Many areas of the Southwest received at least some relief from drought conditions this week as scattered showers and thunderstorms, sometimes heavy and some with damaging wind and hail, moved across the region.

A Southwest Farm Press mini-survey of Extension specialists, farmers and other agriculture observers indicated that rainfall totals were highly variable as was hail and wind damage.

Most areas report conditions improved over the past few weeks and were significantly better than a year ago.

Greg Cronholm, Texas AgriLife Extension integrated pest management specialist for Hale and Swisher counties, said his area did receive beneficial rainfall. “Typical rainfall amounts ranged from 1.5 to 3 inches,” he said.

 Salvador Vitanza, AgriLife, IPM-Extension Agent, says no rain fell this week in El Paso and Hudspeth Counties. “The National Climatic Data Center (NCDC) shows that El Paso has received an accumulated total precipitation of 1.38 inches since the start of the year,” Vitanza said. “For comparison, the average accumulated precipitation from January to May from 1879 to 2008 is 2.02 inches.”

Vic Schoonover, reporting for North Texas-Oklahoma-Kansas Cotton (NTOK), says rainfall is highly variable for much of Oklahoma. “More than 2 inches has fallen at Altus in Jackson County.”

But much more is needed, he said. “Unless there are several large rains on the watershed north of Lake Altus in Jackson County, there will be no irrigation this year in the Lugert Irrigation District. The lake is less than 22 percent full, lower than the minimum amount allowed for any irrigation.”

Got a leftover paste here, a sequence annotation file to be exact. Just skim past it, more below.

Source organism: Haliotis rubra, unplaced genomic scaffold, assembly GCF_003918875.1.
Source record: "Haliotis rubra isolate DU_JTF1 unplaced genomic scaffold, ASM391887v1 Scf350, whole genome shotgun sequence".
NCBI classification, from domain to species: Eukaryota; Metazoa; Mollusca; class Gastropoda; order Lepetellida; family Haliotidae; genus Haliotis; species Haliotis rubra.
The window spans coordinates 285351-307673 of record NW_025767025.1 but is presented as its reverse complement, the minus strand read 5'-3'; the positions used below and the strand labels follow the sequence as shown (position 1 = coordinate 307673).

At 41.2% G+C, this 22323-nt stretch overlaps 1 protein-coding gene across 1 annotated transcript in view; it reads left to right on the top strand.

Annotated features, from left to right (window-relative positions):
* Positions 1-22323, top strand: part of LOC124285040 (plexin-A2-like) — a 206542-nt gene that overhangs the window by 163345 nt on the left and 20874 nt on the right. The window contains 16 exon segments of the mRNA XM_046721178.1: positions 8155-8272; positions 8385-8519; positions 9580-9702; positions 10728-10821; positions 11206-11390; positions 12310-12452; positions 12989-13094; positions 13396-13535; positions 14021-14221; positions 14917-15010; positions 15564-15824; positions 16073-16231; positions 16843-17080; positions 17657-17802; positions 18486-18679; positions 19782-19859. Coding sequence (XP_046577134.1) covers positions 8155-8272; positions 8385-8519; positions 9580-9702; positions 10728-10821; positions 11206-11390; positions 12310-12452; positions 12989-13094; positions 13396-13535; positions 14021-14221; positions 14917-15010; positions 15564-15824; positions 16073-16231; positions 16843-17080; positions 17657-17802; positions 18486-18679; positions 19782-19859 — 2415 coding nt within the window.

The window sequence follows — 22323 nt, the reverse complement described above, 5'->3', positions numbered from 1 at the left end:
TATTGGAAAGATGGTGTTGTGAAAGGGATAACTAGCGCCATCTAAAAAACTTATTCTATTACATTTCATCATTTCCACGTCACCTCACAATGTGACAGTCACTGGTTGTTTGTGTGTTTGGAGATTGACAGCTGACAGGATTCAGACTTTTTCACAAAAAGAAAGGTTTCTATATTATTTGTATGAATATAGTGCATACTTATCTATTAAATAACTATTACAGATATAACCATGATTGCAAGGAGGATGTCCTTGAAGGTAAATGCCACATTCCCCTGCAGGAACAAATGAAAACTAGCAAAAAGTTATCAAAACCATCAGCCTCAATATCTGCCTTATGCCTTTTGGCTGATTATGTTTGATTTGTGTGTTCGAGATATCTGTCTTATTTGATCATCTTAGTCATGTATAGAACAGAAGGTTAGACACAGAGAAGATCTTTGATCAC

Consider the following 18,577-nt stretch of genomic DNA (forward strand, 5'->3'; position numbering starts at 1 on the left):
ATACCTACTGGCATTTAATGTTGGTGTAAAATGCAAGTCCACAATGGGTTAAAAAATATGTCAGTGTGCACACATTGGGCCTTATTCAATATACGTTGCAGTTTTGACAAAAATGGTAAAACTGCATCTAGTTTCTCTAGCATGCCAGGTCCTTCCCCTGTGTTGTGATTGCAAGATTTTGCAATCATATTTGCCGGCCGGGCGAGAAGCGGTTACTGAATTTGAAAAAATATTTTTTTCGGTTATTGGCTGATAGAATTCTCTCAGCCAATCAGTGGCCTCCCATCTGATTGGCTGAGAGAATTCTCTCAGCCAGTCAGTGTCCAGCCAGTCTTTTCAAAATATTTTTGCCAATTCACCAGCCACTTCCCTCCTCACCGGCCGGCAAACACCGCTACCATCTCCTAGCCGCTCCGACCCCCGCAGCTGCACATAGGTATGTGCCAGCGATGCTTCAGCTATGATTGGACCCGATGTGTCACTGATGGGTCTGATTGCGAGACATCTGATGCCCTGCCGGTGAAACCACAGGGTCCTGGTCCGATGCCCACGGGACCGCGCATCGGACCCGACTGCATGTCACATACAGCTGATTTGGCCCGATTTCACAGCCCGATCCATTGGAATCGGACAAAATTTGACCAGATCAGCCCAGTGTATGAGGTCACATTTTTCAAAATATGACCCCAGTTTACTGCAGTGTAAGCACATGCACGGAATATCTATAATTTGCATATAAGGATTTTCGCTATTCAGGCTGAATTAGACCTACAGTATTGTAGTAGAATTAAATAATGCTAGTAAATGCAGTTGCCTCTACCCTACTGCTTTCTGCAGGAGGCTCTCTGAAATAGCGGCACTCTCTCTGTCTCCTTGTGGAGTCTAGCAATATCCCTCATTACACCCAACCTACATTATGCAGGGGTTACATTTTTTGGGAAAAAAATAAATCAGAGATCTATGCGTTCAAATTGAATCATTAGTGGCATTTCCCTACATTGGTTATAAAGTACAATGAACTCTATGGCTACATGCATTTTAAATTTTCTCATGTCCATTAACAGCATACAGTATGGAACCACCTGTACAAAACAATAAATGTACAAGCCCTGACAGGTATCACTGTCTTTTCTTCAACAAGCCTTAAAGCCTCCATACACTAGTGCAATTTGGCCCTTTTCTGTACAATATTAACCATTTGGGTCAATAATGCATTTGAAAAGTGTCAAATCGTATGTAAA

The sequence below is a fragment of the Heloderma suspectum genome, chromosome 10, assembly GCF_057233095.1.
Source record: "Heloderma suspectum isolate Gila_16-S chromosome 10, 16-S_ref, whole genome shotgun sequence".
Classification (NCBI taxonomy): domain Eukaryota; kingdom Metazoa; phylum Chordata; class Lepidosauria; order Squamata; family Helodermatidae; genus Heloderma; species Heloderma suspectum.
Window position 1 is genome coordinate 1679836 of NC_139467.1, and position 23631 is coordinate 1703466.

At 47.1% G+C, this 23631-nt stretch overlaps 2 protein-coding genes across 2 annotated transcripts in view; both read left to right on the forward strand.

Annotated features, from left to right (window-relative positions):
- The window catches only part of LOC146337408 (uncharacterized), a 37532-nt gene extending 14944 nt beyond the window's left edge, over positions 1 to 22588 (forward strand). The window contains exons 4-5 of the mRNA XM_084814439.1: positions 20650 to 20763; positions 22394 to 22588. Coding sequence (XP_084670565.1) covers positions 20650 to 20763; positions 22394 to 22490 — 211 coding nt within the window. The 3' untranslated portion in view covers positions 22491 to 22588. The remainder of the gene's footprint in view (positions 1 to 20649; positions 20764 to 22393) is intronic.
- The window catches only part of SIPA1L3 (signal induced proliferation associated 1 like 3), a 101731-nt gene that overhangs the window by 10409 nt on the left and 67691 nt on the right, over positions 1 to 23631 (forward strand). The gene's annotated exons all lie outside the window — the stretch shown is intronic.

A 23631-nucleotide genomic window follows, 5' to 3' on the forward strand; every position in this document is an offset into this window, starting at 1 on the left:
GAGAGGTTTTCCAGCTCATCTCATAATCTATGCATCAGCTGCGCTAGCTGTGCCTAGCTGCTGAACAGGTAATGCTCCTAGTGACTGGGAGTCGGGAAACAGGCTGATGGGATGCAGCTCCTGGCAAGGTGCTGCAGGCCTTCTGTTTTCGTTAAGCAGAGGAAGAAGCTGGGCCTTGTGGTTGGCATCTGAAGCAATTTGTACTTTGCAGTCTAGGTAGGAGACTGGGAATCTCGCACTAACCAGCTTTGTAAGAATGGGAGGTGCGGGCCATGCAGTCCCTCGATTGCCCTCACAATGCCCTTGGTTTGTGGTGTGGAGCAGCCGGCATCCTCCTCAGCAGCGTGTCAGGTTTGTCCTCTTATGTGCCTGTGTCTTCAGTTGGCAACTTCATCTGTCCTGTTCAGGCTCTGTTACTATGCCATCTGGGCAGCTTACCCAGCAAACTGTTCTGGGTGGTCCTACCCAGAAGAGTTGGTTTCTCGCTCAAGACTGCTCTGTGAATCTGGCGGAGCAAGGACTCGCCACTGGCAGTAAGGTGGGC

He says Tillman County south and north of Frederick received more than an inch of rain this week. “More than 2 inches to 2.5 inches fell in Comanche County near Lawton. Traveling up the I-44 corridor to Chickasha and Oklahoma City and west to Elk City on I-40, rainfall totaled more than 1 inch. Still more fell in the southeastern and northern portions of the state.

“Like the Texas AgriLife article published in the recent Southwest Farm Press Daily reported recently, farmers are planting cotton as fast as possible. Some fields of hybrid feed for hay planted early due to the early, warm spring are nearly a foot tall in fields around Snyder in Kiowa County,” Schoonover said.

“We received just under 2 inches yesterday (Wednesday) and last night,” said Scott Averhoff, an Ellis County, Texas, farmer who farms near Waxahachie. “About 10 days ago we received 0.8 to 0.9 inches. Other than that it has been dry,” he said.

“No sir. We were right on the western edge of it every day,” said cotton farmer Eric Seidenberger, Garden City, Texas, just west of San Angelo.

“I could hear the thunder and smell the rain, but we didn’t receive any. Things are up and going well, however, even the dryland. We received some good moisture pre-plant, but we need some more soon.”